Posts Tagged ‘Jeff Jarvis’
In my previous post, Regret the Error’s Craig Silverman advised journalists “to own your own domain name and Twitter ID and be conscious of what you’re doing with them.” I own my domain name and have good intentions of having a fabulously impressive portfolio site someday (thanks to the services of a talented techie friend), but in the meantime I’ve been relying on my blog and my eponymous Twitter account to help define my professional brand.
Tim McGuire, one of our professors here at Cronkite, was the first to mention personal brands to us when he stressed the opportunity costs of having a Twitter user name that isn’t your given name.
He shared the story of an undergrad who had been sending insightful tweets about Arizona and Wisconsin sports under a cryptic user name. Local sports radio hosts began commenting on the tweets but never mentioned him by name because they didn’t know the identity of who had posted them. Tim advised the student to change his user name so he could be credited for his knowledgeable comments, and within a short time he was invited to contribute to the radio program broadcasts.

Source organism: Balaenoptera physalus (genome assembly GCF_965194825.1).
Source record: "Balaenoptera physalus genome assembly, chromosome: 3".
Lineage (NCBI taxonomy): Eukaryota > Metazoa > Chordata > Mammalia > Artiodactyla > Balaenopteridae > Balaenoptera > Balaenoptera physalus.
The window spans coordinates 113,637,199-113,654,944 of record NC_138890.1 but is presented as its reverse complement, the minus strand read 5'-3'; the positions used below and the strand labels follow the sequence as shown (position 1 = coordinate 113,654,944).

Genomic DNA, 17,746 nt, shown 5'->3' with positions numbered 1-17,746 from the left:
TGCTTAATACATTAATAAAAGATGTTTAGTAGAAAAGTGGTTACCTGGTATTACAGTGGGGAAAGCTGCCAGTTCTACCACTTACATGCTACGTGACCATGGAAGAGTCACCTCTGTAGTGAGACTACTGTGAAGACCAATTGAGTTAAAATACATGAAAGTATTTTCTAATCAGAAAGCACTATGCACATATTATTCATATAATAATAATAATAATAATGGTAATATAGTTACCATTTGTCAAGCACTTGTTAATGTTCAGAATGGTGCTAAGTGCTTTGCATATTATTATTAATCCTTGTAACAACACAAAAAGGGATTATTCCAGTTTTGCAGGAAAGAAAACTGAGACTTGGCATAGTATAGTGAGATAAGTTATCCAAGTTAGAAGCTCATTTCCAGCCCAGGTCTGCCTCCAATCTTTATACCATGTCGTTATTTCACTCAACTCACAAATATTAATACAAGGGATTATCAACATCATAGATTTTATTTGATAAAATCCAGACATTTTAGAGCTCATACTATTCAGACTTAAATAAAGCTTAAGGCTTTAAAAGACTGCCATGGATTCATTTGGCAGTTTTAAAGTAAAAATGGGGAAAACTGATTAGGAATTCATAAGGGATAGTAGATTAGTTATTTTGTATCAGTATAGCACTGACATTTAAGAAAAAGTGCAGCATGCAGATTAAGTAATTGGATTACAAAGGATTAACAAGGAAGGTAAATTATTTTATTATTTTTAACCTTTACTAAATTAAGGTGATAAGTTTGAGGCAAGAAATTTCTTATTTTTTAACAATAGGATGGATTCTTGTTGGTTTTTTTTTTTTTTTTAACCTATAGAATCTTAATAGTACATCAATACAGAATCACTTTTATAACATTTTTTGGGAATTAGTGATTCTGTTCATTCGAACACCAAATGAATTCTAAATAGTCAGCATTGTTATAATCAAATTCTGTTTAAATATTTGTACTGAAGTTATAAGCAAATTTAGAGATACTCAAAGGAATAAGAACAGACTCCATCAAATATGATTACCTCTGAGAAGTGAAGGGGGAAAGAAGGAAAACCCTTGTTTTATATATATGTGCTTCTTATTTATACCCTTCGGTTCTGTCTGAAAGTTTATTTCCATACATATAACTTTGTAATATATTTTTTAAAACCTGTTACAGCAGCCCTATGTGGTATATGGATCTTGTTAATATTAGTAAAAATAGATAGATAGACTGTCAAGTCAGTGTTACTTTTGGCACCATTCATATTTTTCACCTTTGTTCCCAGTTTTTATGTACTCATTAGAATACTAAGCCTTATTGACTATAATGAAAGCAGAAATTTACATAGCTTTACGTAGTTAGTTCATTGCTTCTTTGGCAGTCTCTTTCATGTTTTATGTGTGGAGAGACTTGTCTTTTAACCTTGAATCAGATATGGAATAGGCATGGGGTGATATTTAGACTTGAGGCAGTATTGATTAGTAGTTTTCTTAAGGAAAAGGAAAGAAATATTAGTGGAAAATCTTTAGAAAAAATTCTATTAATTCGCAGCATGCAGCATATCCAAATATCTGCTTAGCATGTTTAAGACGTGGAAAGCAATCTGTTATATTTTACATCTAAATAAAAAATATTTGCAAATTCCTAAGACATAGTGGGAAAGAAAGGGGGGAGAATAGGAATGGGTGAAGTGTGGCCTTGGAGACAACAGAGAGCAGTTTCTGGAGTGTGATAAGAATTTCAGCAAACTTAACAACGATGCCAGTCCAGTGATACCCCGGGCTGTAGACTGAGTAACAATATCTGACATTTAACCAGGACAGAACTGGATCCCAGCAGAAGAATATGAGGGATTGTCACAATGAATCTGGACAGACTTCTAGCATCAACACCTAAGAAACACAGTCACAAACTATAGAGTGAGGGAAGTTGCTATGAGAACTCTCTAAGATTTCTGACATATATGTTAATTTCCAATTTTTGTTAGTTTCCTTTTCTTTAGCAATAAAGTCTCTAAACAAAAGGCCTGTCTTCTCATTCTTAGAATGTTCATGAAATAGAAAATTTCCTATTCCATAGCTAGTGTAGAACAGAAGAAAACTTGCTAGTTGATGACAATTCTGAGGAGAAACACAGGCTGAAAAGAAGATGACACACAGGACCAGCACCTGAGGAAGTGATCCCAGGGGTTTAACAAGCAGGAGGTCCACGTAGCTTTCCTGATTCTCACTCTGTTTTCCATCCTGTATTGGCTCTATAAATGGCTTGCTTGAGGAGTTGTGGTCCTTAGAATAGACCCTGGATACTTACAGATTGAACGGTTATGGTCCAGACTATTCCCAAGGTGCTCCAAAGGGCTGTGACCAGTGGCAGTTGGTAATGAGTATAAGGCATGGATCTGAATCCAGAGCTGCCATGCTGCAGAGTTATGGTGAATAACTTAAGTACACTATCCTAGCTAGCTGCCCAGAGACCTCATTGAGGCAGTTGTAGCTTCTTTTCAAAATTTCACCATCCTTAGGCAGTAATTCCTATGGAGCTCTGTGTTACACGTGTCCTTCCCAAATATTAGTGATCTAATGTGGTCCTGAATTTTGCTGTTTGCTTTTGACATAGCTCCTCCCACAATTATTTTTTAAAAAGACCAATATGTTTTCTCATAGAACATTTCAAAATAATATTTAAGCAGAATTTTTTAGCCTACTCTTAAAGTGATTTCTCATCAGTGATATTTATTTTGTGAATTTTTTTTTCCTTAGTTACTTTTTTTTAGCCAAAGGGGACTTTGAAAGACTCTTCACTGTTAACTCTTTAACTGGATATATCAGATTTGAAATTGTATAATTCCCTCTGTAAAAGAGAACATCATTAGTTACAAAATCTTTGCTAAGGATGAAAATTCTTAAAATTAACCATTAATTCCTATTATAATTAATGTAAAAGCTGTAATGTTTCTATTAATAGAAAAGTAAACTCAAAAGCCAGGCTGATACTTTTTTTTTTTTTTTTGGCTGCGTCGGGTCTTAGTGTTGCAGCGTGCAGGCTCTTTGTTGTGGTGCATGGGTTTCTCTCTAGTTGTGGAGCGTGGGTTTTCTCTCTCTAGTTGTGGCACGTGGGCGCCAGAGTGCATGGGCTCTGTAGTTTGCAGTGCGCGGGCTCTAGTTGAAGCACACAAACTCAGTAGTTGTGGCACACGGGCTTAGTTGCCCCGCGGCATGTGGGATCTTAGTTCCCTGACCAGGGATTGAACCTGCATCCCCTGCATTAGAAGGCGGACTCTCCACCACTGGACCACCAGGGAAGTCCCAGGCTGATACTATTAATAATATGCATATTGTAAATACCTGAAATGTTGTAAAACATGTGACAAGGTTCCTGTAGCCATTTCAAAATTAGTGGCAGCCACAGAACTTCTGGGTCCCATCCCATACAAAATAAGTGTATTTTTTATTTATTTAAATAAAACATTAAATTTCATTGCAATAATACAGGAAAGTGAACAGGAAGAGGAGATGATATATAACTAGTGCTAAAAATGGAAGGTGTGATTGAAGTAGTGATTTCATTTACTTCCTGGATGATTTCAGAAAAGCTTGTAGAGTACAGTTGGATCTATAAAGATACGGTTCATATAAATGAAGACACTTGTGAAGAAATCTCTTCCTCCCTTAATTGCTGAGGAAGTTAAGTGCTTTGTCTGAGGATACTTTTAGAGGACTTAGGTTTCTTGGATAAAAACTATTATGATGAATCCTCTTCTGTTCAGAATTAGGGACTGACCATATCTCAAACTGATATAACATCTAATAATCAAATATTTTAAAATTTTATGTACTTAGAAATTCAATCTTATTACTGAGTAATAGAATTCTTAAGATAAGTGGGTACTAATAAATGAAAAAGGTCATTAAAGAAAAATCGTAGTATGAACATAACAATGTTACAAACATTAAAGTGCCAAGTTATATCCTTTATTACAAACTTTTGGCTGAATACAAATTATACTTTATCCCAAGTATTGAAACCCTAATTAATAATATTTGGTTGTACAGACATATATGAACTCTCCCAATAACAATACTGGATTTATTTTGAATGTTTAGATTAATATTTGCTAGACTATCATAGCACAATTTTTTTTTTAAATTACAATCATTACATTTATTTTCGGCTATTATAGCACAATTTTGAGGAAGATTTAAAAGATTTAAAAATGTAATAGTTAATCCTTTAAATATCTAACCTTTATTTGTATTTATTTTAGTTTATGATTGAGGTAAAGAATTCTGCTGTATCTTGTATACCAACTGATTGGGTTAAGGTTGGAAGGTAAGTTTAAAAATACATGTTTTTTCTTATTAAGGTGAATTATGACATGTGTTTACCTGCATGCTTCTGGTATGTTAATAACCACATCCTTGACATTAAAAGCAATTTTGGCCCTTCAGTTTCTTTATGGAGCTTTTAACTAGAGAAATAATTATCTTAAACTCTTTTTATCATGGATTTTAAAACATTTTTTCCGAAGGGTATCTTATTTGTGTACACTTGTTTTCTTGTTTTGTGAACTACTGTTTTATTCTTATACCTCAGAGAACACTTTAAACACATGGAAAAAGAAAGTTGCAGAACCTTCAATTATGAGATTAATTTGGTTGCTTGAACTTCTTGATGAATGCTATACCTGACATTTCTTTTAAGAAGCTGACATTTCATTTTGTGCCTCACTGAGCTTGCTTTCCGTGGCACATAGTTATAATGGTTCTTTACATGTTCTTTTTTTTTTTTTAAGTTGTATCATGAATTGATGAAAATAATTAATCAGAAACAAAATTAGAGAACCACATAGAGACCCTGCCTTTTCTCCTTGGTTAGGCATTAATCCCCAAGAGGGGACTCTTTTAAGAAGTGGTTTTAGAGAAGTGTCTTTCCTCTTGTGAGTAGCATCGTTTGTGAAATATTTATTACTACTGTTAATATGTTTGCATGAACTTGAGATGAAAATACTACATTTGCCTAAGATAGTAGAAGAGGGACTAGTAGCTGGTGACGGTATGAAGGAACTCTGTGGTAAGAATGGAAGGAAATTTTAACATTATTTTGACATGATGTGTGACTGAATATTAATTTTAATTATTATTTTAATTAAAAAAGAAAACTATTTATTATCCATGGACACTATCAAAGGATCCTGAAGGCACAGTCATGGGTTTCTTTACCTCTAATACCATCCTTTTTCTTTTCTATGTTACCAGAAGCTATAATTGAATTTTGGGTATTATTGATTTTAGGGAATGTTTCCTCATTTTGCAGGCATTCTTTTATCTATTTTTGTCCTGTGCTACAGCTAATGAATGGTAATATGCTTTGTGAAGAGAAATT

Tim’s example compelled several grad students to change their Twitter user names from clever “handles” to their names. Heather Billings, my above-mentioned friend and our resident “pro-jo” (her name for programmer journalists), had been tweeting under a nickname but changed it to @hbillings following Tim’s advice. Weeks later, while attending a journalism conference in New York at the Paley Center, Heather spotted “What Would Google Do?” author Jeff Jarvis and sent a tweet about his being in the row behind her. We had read Jeff’s book in Tim’s class, and after he agreed to discuss it with us via Skype, he’d acquired rock-star status amongst our cohort.
Another one of our professors, Dan Gillmor, heard us talking about Jeff during a break and offered to introduce us to him. But before Dan had the chance, Jeff recognized Heather’s name on her name tag from her tweet and introduced himself. Heather and I ended up spending the better part of an hour talking with Jeff about his book and the role of pro-jos in digital journalism.
Heather’s tweet had been her virtual business card.
In fact, Jeff told us that when he saw her tweet, he pulled up her Twitter profile, looked at her photo and name, and scanned the room to find her.
Tim and Craig’s advice about Twitter user names is simple yet powerful. Tweets with people’s names and faces attached to them make an impact each time they’re viewed. I’ve been using Twitter for about eight months and feel I know the people I follow because I see their names and faces every day:
Note (12/14/10): The tweet images originally in this post no longer are available. Similar representations were added in their place. JGH